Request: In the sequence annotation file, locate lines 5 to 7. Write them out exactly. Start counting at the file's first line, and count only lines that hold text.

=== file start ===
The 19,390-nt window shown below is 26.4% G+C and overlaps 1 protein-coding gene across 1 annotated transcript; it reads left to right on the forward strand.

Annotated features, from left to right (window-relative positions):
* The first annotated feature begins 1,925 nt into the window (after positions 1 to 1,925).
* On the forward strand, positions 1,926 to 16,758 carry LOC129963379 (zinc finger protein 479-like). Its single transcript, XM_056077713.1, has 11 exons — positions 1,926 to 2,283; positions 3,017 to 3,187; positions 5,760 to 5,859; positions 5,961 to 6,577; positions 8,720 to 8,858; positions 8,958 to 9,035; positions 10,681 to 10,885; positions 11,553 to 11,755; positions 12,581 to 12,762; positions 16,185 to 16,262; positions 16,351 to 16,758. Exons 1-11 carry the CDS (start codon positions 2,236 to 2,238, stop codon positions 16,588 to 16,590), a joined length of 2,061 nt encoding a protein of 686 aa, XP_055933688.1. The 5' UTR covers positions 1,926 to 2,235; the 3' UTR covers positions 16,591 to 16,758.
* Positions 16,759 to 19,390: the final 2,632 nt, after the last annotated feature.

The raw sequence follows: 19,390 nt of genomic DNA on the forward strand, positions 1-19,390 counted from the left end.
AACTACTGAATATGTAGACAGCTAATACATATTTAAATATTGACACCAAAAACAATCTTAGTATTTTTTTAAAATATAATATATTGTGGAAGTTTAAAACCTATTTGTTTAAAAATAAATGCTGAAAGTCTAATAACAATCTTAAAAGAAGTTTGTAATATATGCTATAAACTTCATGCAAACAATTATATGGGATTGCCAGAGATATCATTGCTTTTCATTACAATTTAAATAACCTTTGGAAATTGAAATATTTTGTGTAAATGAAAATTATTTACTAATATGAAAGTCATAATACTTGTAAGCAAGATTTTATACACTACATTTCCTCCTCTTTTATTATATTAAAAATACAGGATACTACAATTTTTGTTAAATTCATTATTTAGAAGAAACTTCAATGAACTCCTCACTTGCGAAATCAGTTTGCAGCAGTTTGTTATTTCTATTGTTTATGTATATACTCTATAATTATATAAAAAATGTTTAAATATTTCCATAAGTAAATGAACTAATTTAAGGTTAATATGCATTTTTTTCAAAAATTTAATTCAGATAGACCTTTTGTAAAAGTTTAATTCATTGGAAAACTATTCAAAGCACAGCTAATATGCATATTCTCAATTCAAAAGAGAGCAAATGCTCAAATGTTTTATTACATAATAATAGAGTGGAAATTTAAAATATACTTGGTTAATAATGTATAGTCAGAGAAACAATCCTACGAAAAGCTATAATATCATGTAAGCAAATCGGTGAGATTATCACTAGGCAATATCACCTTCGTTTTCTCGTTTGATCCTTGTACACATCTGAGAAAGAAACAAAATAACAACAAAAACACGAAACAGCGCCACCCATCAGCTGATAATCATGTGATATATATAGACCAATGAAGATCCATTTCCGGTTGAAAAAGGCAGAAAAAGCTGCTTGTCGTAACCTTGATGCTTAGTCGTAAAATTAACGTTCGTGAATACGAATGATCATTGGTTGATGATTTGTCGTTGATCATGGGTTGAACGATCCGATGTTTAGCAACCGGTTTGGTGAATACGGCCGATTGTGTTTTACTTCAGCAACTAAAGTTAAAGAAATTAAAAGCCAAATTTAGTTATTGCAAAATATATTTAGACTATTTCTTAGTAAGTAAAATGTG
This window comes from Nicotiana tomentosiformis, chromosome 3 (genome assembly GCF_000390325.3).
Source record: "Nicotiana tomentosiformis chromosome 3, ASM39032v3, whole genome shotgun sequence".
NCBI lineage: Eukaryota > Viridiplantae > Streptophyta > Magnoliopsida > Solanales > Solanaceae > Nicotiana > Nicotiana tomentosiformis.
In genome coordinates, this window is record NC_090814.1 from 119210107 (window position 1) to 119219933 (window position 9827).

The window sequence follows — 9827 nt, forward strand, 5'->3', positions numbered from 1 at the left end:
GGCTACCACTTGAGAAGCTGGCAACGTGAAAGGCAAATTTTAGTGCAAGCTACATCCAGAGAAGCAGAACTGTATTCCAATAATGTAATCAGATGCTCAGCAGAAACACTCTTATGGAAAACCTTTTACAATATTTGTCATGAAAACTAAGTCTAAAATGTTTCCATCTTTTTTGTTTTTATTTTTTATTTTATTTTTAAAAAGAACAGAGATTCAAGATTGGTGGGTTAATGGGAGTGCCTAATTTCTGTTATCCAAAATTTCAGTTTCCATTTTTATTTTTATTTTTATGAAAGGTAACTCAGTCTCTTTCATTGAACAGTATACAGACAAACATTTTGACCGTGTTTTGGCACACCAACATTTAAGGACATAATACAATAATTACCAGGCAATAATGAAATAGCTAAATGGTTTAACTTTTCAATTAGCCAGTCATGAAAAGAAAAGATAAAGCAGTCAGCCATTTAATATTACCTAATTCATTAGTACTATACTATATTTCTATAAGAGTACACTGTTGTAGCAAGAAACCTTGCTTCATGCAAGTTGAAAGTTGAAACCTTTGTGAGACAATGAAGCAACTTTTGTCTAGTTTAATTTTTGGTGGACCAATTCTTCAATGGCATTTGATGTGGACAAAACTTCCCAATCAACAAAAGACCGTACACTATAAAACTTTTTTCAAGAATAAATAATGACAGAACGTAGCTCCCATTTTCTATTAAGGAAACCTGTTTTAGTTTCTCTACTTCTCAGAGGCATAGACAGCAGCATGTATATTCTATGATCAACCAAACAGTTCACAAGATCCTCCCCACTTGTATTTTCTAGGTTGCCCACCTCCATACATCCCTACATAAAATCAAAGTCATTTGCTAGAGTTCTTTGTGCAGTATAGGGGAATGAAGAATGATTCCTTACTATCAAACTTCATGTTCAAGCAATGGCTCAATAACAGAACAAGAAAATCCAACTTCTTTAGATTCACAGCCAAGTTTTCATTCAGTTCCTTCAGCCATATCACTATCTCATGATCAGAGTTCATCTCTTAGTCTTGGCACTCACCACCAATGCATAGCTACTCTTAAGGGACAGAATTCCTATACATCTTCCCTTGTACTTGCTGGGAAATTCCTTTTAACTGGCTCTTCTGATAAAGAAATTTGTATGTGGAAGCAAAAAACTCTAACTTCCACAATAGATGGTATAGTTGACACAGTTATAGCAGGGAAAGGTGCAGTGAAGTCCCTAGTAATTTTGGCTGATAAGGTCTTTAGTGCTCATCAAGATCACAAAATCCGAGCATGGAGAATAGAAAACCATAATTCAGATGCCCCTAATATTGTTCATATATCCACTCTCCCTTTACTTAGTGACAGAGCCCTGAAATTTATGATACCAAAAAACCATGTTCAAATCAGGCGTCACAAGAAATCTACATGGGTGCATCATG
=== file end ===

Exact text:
* Positions 16,759 to 19,390: the final 2,632 nt, after the last annotated feature.

The raw sequence follows: 19,390 nt of genomic DNA on the forward strand, positions 1-19,390 counted from the left end.
AACTACTGAATATGTAGACAGCTAATACATATTTAAATATTGACACCAAAAACAATCTTAGTATTTTTTTAAAATATAATATATTGTGGAAGTTTAAAACCTATTTGTTTAAAAATAAATGCTGAAAGTCTAATAACAATCTTAAAAGAAGTTTGTAATATATGCTATAAACTTCATGCAAACAATTATATGGGATTGCCAGAGATATCATTGCTTTTCATTACAATTTAAATAACCTTTGGAAATTGAAATATTTTGTGTAAATGAAAATTATTTACTAATATGAAAGTCATAATACTTGTAAGCAAGATTTTATACACTACATTTCCTCCTCTTTTATTATATTAAAAATACAGGATACTACAATTTTTGTTAAATTCATTATTTAGAAGAAACTTCAATGAACTCCTCACTTGCGAAATCAGTTTGCAGCAGTTTGTTATTTCTATTGTTTATGTATATACTCTATAATTATATAAAAAATGTTTAAATATTTCCATAAGTAAATGAACTAATTTAAGGTTAATATGCATTTTTTTCAAAAATTTAATTCAGATAGACCTTTTGTAAAAGTTTAATTCATTGGAAAACTATTCAAAGCACAGCTAATATGCATATTCTCAATTCAAAAGAGAGCAAATGCTCAAATGTTTTATTACATAATAATAGAGTGGAAATTTAAAATATACTTGGTTAATAATGTATAGTCAGAGAAACAATCCTACGAAAAGCTATAATATCATGTAAGCAAATCGGTGAGATTATCACTAGGCAATATCACCTTCGTTTTCTCGTTTGATCCTTGTACACATCTGAGAAAGAAACAAAATAACAACAAAAACACGAAACAGCGCCACCCATCAGCTGATAATCATGTGATATATATAGACCAATGAAGATCCATTTCCGGTTGAAAAAGGCAGAAAAAGCTGCTTGTCGTAACCTTGATGCTTAGTCGTAAAATTAACGTTCGTGAATACGAATGATCATTGGTTGATGATTTGTCGTTGATCATGGGTTGAACGATCCGATGTTTAGCAACCGGTTTGGTGAATACGGCCGATTGTGTTTTACTTCAGCAACTAAAGTTAAAGAAATTAAAAGCCAAATTTAGTTATTGCAAAATATATTTAGACTATTTCTTAGTAAGTAAAATGTG